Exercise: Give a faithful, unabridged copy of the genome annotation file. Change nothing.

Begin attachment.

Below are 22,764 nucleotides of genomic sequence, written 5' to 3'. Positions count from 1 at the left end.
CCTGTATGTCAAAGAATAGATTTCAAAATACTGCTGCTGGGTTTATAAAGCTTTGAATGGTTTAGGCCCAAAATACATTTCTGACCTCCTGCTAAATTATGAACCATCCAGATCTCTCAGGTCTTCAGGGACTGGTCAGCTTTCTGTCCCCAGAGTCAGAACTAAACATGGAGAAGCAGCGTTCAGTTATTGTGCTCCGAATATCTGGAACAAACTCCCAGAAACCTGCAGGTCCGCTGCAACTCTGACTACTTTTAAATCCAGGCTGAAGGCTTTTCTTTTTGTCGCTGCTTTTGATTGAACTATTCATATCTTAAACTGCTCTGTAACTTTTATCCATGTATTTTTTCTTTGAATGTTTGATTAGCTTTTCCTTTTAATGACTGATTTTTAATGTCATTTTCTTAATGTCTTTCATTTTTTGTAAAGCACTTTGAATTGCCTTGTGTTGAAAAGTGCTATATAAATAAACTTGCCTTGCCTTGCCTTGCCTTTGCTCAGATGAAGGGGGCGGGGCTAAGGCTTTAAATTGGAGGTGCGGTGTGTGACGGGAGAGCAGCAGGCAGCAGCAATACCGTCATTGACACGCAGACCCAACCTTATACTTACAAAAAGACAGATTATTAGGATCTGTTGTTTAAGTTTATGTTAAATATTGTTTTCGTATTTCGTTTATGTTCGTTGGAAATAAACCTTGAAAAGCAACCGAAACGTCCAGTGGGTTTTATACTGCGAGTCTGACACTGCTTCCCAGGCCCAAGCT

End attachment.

Below are 22,764 nucleotides of genomic sequence, written 5' to 3'. Positions count from 1 at the left end.
CCTGTATGTCAAAGAATAGATTTCAAAATACTGCTGCTGGGTTTATAAAGCTTTGAATGGTTTAGGCCCAAAATACATTTCTGACCTCCTGCTAAATTATGAACCATCCAGATCTCTCAGGTCTTCAGGGACTGGTCAGCTTTCTGTCCCCAGAGTCAGAACTAAACATGGAGAAGCAGCGTTCAGTTATTGTGCTCCGAATATCTGGAACAAACTCCCAGAAACCTGCAGGTCCGCTGCAACTCTGACTACTTTTAAATCCAGGCTGAAGGCTTTTCTTTTTGTCGCTGCTTTTGATTGAACTATTCATATCTTAAACTGCTCTGTAACTTTTATCCATGTATTTTTTCTTTGAATGTTTGATTAGCTTTTCCTTTTAATGACTGATTTTTAATGTCATTTTCTTAATGTCTTTCATTTTTTGTAAAGCACTTTGAATTGCCTTGTGTTGAAAAGTGCTATATAAATAAACTTGCCTTGCCTTGCCTTGCCTTTGCTCAGATGAAGGGGGCGGGGCTAAGGCTTTAAATTGGAGGTGCGGTGTGTGACGGGAGAGCAGCAGGCAGCAGCAATACCGTCATTGACACGCAGACCCAACCTTATACTTACAAAAAGACAGATTATTAGGATCTGTTGTTTAAGTTTATGTTAAATATTGTTTTCGTATTTCGTTTATGTTCGTTGGAAATAAACCTTGAAAAGCAACCGAAACGTCCAGTGGGTTTTATACTGCGAGTCTGACACTGCTTCCCAGGCCCAAGCT